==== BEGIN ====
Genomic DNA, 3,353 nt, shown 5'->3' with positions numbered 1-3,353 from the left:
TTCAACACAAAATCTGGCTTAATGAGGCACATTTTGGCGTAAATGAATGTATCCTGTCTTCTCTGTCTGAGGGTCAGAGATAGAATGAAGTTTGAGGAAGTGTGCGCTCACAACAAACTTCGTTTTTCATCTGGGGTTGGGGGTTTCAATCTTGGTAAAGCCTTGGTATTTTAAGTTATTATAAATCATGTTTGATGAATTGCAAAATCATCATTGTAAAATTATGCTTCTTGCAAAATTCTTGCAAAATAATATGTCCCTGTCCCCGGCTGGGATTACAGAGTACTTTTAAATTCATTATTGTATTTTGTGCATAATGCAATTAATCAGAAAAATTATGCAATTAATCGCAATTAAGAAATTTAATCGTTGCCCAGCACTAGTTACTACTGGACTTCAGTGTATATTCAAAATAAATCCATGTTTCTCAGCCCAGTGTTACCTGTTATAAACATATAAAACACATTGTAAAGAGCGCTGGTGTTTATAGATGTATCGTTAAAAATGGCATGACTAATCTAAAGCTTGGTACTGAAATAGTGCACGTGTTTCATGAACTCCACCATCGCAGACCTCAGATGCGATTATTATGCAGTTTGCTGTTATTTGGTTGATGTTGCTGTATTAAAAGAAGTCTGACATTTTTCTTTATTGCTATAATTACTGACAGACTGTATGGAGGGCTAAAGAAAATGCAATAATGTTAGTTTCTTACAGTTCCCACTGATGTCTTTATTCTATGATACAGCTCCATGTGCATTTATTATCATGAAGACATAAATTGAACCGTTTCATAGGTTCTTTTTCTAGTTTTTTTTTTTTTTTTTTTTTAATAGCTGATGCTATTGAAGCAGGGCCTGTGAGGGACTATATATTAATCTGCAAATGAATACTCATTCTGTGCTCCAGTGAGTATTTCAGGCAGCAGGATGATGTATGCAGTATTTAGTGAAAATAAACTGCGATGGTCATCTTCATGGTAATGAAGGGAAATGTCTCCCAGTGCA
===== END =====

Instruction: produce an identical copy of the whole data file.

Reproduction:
Genomic DNA, 3,353 nt, shown 5'->3' with positions numbered 1-3,353 from the left:
TTCAACACAAAATCTGGCTTAATGAGGCACATTTTGGCGTAAATGAATGTATCCTGTCTTCTCTGTCTGAGGGTCAGAGATAGAATGAAGTTTGAGGAAGTGTGCGCTCACAACAAACTTCGTTTTTCATCTGGGGTTGGGGGTTTCAATCTTGGTAAAGCCTTGGTATTTTAAGTTATTATAAATCATGTTTGATGAATTGCAAAATCATCATTGTAAAATTATGCTTCTTGCAAAATTCTTGCAAAATAATATGTCCCTGTCCCCGGCTGGGATTACAGAGTACTTTTAAATTCATTATTGTATTTTGTGCATAATGCAATTAATCAGAAAAATTATGCAATTAATCGCAATTAAGAAATTTAATCGTTGCCCAGCACTAGTTACTACTGGACTTCAGTGTATATTCAAAATAAATCCATGTTTCTCAGCCCAGTGTTACCTGTTATAAACATATAAAACACATTGTAAAGAGCGCTGGTGTTTATAGATGTATCGTTAAAAATGGCATGACTAATCTAAAGCTTGGTACTGAAATAGTGCACGTGTTTCATGAACTCCACCATCGCAGACCTCAGATGCGATTATTATGCAGTTTGCTGTTATTTGGTTGATGTTGCTGTATTAAAAGAAGTCTGACATTTTTCTTTATTGCTATAATTACTGACAGACTGTATGGAGGGCTAAAGAAAATGCAATAATGTTAGTTTCTTACAGTTCCCACTGATGTCTTTATTCTATGATACAGCTCCATGTGCATTTATTATCATGAAGACATAAATTGAACCGTTTCATAGGTTCTTTTTCTAGTTTTTTTTTTTTTTTTTTTTTAATAGCTGATGCTATTGAAGCAGGGCCTGTGAGGGACTATATATTAATCTGCAAATGAATACTCATTCTGTGCTCCAGTGAGTATTTCAGGCAGCAGGATGATGTATGCAGTATTTAGTGAAAATAAACTGCGATGGTCATCTTCATGGTAATGAAGGGAAATGTCTCCCAGTGCA